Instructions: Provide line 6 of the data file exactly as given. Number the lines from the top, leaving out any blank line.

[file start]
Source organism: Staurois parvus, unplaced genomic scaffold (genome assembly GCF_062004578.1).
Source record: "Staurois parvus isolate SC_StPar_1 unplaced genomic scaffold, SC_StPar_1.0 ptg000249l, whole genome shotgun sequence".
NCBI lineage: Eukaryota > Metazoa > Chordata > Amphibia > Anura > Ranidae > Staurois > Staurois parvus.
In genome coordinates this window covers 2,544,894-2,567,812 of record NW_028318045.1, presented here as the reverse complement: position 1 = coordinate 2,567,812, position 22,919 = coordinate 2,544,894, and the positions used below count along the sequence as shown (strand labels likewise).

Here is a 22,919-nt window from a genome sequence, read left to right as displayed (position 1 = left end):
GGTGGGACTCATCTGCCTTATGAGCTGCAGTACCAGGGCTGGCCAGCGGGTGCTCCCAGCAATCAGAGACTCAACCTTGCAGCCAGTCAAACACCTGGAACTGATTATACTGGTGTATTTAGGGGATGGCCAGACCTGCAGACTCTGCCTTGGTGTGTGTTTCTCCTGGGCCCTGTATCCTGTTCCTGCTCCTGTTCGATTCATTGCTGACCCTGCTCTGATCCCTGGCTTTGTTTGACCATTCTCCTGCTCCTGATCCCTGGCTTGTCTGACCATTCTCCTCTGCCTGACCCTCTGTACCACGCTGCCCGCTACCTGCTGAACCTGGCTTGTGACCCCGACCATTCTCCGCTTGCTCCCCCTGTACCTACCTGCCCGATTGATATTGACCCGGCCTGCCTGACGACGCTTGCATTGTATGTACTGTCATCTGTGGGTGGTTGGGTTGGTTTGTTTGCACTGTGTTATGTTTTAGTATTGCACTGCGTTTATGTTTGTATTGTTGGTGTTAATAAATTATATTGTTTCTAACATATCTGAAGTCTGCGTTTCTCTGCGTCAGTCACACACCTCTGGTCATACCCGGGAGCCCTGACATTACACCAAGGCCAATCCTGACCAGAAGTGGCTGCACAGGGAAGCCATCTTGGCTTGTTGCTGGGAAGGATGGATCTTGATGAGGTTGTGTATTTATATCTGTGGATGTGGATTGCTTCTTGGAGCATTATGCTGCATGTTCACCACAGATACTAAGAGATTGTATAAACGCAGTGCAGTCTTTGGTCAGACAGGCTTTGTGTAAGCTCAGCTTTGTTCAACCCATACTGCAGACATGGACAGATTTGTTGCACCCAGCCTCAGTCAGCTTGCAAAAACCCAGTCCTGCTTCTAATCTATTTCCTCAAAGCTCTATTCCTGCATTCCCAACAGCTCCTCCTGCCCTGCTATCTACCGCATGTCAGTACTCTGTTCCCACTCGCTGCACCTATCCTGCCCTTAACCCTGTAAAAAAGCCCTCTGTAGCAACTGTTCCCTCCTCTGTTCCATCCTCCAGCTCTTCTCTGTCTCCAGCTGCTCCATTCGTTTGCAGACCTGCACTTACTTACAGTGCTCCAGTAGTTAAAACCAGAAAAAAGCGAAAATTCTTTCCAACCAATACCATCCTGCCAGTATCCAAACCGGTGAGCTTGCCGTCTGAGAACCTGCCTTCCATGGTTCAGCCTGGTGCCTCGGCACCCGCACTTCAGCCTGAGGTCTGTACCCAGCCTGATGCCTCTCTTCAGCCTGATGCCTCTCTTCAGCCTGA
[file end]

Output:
GGTGGGACTCATCTGCCTTATGAGCTGCAGTACCAGGGCTGGCCAGCGGGTGCTCCCAGCAATCAGAGACTCAACCTTGCAGCCAGTCAAACACCTGGAACTGATTATACTGGTGTATTTAGGGGATGGCCAGACCTGCAGACTCTGCCTTGGTGTGTGTTTCTCCTGGGCCCTGTATCCTGTTCCTGCTCCTGTTCGATTCATTGCTGACCCTGCTCTGATCCCTGGCTTTGTTTGACCATTCTCCTGCTCCTGATCCCTGGCTTGTCTGACCATTCTCCTCTGCCTGACCCTCTGTACCACGCTGCCCGCTACCTGCTGAACCTGGCTTGTGACCCCGACCATTCTCCGCTTGCTCCCCCTGTACCTACCTGCCCGATTGATATTGACCCGGCCTGCCTGACGACGCTTGCATTGTATGTACTGTCATCTGTGGGTGGTTGGGTTGGTTTGTTTGCACTGTGTTATGTTTTAGTATTGCACTGCGTTTATGTTTGTATTGTTGGTGTTAATAAATTATATTGTTTCTAACATATCTGAAGTCTGCGTTTCTCTGCGTCAGTCACACACCTCTGGTCATACCCGGGAGCCCTGACATTACACCAAGGCCAATCCTGACCAGAAGTGGCTGCACAGGGAAGCCATCTTGGCTTGTTGCTGGGAAGGATGGATCTTGATGAGGTTGTGTATTTATATCTGTGGATGTGGATTGCTTCTTGGAGCATTATGCTGCATGTTCACCACAGATACTAAGAGATTGTATAAACGCAGTGCAGTCTTTGGTCAGACAGGCTTTGTGTAAGCTCAGCTTTGTTCAACCCATACTGCAGACATGGACAGATTTGTTGCACCCAGCCTCAGTCAGCTTGCAAAAACCCAGTCCTGCTTCTAATCTATTTCCTCAAAGCTCTATTCCTGCATTCCCAACAGCTCCTCCTGCCCTGCTATCTACCGCATGTCAGTACTCTGTTCCCACTCGCTGCACCTATCCTGCCCTTAACCCTGTAAAAAAGCCCTCTGTAGCAACTGTTCCCTCCTCTGTTCCATCCTCCAGCTCTTCTCTGTCTCCAGCTGCTCCATTCGTTTGCAGACCTGCACTTACTTACAGTGCTCCAGTAGTTAAAACCAGAAAAAAGCGAAAATTCTTTCCAACCAATACCATCCTGCCAGTATCCAAACCGGTGAGCTTGCCGTCTGAGAACCTGCCTTCCATGGTTCAGCCTGGTGCCTCGGCACCCGCACTTCAGCCTGAGGTCTGTACCCAGCCTGATGCCTCTCTTCAGCCTGATGCCTCTCTTCAGCCTGA